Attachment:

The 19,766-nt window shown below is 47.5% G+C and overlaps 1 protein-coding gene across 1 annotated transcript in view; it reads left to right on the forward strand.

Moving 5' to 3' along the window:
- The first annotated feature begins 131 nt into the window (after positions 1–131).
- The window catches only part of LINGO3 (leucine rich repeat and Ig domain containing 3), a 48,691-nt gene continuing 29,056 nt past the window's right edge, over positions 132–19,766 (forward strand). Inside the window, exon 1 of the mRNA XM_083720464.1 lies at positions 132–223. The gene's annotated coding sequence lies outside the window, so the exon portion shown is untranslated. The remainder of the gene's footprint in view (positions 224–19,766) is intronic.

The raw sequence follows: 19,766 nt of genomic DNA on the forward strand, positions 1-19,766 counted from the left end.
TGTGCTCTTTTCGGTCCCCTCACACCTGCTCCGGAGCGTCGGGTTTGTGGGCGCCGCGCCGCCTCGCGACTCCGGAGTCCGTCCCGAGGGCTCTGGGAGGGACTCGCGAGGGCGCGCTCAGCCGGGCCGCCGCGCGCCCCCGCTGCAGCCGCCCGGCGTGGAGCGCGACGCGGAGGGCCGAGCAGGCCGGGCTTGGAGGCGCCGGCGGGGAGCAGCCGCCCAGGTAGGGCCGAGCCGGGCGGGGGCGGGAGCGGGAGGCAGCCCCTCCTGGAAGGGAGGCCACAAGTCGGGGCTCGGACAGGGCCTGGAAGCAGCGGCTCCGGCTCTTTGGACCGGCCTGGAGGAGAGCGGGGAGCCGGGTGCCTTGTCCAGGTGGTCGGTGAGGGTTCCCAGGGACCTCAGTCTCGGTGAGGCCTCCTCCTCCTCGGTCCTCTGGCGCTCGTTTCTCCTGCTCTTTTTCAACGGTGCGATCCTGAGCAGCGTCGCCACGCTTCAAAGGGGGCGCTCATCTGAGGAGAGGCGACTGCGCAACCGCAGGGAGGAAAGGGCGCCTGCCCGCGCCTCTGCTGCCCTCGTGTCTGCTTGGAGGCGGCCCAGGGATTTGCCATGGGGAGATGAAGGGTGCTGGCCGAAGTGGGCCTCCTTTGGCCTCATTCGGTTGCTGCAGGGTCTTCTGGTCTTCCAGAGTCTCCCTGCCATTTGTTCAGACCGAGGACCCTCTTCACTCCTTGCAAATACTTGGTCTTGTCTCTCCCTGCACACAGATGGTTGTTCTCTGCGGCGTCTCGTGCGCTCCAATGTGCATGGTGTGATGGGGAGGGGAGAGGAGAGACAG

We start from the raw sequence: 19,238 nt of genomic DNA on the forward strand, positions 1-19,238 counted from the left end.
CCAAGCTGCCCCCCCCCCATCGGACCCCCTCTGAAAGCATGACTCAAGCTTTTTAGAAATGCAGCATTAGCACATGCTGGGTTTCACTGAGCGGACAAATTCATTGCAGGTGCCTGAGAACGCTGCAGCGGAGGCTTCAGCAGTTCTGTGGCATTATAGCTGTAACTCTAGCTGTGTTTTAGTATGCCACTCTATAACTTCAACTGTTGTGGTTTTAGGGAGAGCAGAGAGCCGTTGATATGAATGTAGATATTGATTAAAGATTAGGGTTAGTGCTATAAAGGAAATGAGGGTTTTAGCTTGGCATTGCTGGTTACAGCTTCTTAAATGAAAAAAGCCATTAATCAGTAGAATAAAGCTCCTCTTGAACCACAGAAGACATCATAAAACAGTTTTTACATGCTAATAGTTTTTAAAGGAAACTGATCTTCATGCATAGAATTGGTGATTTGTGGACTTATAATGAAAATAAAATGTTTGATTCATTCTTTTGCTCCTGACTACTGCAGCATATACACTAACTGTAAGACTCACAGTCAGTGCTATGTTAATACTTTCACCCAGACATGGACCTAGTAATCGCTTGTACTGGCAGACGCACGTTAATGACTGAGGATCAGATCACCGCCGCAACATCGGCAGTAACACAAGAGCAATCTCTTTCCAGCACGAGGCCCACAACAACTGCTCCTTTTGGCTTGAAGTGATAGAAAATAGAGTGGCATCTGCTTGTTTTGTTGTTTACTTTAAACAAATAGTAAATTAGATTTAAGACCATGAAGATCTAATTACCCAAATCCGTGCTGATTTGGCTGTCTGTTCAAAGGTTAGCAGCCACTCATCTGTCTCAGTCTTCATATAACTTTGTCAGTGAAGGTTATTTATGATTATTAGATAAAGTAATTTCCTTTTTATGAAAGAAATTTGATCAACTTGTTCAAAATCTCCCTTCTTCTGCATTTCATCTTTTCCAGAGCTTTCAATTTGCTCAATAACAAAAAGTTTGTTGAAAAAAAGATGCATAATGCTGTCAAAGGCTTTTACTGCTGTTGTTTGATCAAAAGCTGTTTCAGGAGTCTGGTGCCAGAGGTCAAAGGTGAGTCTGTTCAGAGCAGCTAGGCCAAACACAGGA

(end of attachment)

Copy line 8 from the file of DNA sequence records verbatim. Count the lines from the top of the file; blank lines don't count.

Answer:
CCAAGCTGCCCCCCCCCCATCGGACCCCCTCTGAAAGCATGACTCAAGCTTTTTAGAAATGCAGCATTAGCACATGCTGGGTTTCACTGAGCGGACAAATTCATTGCAGGTGCCTGAGAACGCTGCAGCGGAGGCTTCAGCAGTTCTGTGGCATTATAGCTGTAACTCTAGCTGTGTTTTAGTATGCCACTCTATAACTTCAACTGTTGTGGTTTTAGGGAGAGCAGAGAGCCGTTGATATGAATGTAGATATTGATTAAAGATTAGGGTTAGTGCTATAAAGGAAATGAGGGTTTTAGCTTGGCATTGCTGGTTACAGCTTCTTAAATGAAAAAAGCCATTAATCAGTAGAATAAAGCTCCTCTTGAACCACAGAAGACATCATAAAACAGTTTTTACATGCTAATAGTTTTTAAAGGAAACTGATCTTCATGCATAGAATTGGTGATTTGTGGACTTATAATGAAAATAAAATGTTTGATTCATTCTTTTGCTCCTGACTACTGCAGCATATACACTAACTGTAAGACTCACAGTCAGTGCTATGTTAATACTTTCACCCAGACATGGACCTAGTAATCGCTTGTACTGGCAGACGCACGTTAATGACTGAGGATCAGATCACCGCCGCAACATCGGCAGTAACACAAGAGCAATCTCTTTCCAGCACGAGGCCCACAACAACTGCTCCTTTTGGCTTGAAGTGATAGAAAATAGAGTGGCATCTGCTTGTTTTGTTGTTTACTTTAAACAAATAGTAAATTAGATTTAAGACCATGAAGATCTAATTACCCAAATCCGTGCTGATTTGGCTGTCTGTTCAAAGGTTAGCAGCCACTCATCTGTCTCAGTCTTCATATAACTTTGTCAGTGAAGGTTATTTATGATTATTAGATAAAGTAATTTCCTTTTTATGAAAGAAATTTGATCAACTTGTTCAAAATCTCCCTTCTTCTGCATTTCATCTTTTCCAGAGCTTTCAATTTGCTCAATAACAAAAAGTTTGTTGAAAAAAAGATGCATAATGCTGTCAAAGGCTTTTACTGCTGTTGTTTGATCAAAAGCTGTTTCAGGAGTCTGGTGCCAGAGGTCAAAGGTGAGTCTGTTCAGAGCAGCTAGGCCAAACACAGGA